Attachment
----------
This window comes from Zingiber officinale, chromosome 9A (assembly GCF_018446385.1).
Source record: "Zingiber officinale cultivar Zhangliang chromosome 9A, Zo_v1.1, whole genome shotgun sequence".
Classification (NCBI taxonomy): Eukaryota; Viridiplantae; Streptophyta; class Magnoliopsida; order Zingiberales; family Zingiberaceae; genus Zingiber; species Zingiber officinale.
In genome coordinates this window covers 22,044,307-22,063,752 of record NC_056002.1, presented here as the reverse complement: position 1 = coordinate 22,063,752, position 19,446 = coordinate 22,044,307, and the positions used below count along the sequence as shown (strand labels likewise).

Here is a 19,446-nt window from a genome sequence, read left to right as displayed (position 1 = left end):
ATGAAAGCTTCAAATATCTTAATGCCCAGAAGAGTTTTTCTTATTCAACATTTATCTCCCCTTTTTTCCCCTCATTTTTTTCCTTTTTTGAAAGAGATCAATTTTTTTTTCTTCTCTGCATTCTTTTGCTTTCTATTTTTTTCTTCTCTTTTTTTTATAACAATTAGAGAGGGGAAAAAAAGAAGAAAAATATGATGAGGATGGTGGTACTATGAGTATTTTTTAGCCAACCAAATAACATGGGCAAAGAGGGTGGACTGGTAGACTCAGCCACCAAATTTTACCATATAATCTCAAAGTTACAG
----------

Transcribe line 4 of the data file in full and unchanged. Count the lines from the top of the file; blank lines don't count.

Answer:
In genome coordinates this window covers 22,044,307-22,063,752 of record NC_056002.1, presented here as the reverse complement: position 1 = coordinate 22,063,752, position 19,446 = coordinate 22,044,307, and the positions used below count along the sequence as shown (strand labels likewise).